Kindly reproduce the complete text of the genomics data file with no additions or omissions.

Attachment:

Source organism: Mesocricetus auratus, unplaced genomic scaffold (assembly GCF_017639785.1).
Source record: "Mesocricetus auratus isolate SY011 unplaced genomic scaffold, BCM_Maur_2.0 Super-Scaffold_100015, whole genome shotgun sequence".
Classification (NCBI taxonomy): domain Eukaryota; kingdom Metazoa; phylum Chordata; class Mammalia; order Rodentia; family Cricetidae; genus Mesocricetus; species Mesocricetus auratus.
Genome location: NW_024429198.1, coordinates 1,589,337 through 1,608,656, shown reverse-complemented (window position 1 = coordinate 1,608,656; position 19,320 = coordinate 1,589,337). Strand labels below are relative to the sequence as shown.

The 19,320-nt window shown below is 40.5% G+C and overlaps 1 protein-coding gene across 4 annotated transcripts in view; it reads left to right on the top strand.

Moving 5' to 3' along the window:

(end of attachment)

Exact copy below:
Source organism: Mesocricetus auratus, unplaced genomic scaffold (assembly GCF_017639785.1).
Source record: "Mesocricetus auratus isolate SY011 unplaced genomic scaffold, BCM_Maur_2.0 Super-Scaffold_100015, whole genome shotgun sequence".
Classification (NCBI taxonomy): domain Eukaryota; kingdom Metazoa; phylum Chordata; class Mammalia; order Rodentia; family Cricetidae; genus Mesocricetus; species Mesocricetus auratus.
Genome location: NW_024429198.1, coordinates 1,589,337 through 1,608,656, shown reverse-complemented (window position 1 = coordinate 1,608,656; position 19,320 = coordinate 1,589,337). Strand labels below are relative to the sequence as shown.

The 19,320-nt window shown below is 40.5% G+C and overlaps 1 protein-coding gene across 4 annotated transcripts in view; it reads left to right on the top strand.

Moving 5' to 3' along the window: